Other taxes, such as fraud penalties or payroll taxes, cannot be eliminated through bankruptcy. If you owe back federal taxes that you can't afford, bankruptcy may be an option. Other options include an IRS payment plan or a compromise offer. Tax debts are treated differently than other types of debts when you file for bankruptcy.
In most cases, taxes are not deducted in the event of bankruptcy, but there are some exceptions, such as fraud, errors, or excessive hardship. Income tax debts are treated differently depending on whether you file a Chapter 7 bankruptcy or a Chapter 13 case. In Chapter 13, the bankruptcy court offers you a way to pay your tax debts through the Chapter 13 payment plan. In addition, if you can show that paying your taxes would create undue hardship, you may also be able to cancel your tax debt.
You'll also want to evaluate any expected tax refunds to ensure that the money can be legally exempt from going to your creditors to settle the debt. A tax lien will convert the tax debt into a secured obligation that must be repaid regardless of the chapter you file, even if the tax is old and would otherwise have been canceled. While you may still have to pay a tax debt after filing for Chapter 7 bankruptcy, the tax debt contained in a Chapter 13 return will normally be settled in full over a repayment period of 3 to 5 years. If the IRS hasn't evaluated the debt in the past 240 days, the income tax debt will not be forgiven.
For additional tax information on bankruptcy, see Publication 908, Bankruptcy Tax Guide and Publication 5082, What You Should Know About Chapter 13 Bankruptcy and Late Payment Filings (PDF). Still, since these solutions only address your tax debt and don't affect other areas of your finances as much as bankruptcy does, they might be worth considering. While filing for bankruptcy before you meet the requirements to pay off your tax debt can provide immediate relief, it also creates a long-term headache. Income tax (with some restrictions) is the only type of tax debt that can be canceled in a Chapter 7 bankruptcy filing.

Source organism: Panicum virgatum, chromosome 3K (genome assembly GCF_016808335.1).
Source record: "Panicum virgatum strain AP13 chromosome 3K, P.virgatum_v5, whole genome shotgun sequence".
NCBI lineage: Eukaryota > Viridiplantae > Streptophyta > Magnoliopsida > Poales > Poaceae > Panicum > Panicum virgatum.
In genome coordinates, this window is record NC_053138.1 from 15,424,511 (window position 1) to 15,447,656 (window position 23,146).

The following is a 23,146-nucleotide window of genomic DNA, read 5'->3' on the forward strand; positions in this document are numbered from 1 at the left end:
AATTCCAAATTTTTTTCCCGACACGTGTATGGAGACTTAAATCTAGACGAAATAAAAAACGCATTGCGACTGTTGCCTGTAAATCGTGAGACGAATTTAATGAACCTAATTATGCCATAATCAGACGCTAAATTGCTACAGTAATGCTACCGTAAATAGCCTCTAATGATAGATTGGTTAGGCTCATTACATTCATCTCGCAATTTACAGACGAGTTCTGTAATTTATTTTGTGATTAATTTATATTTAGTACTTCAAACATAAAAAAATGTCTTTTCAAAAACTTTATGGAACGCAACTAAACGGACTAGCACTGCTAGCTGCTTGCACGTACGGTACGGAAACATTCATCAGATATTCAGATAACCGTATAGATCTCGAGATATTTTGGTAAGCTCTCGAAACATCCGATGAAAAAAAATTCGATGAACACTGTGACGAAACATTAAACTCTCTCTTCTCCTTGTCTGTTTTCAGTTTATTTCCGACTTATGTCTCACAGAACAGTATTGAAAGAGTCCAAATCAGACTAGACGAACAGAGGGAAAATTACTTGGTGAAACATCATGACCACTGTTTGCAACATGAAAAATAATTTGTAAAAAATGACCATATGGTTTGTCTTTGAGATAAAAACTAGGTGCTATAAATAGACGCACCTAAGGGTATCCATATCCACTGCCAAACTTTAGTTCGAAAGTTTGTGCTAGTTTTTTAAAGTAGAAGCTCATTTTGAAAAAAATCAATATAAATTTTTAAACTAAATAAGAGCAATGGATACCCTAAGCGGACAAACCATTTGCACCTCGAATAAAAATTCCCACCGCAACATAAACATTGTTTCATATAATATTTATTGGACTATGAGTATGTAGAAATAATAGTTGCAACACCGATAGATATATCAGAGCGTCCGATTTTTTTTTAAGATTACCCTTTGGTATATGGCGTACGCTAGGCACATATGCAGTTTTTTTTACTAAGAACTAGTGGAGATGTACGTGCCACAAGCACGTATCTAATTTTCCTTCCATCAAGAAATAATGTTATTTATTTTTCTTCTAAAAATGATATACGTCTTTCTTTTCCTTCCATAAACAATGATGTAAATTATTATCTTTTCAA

Impending unpaid debt can be stressful, and the IRS can be aggressive in its efforts to collect back taxes. But in general, if the taxpayer hasn't received a bill that breaks down the amount due by tax years, the IRS probably hasn't evaluated the debt. If your debts include tax debts, you may be able to cancel them, depending on the type of tax debt. First, neither taxes that you have deliberately tried to evade nor penalties for tax fraud can be exempted in the event of bankruptcy.
Your tax returns for the debt you want to cancel must have been on file for at least two years at the time you filed for bankruptcy.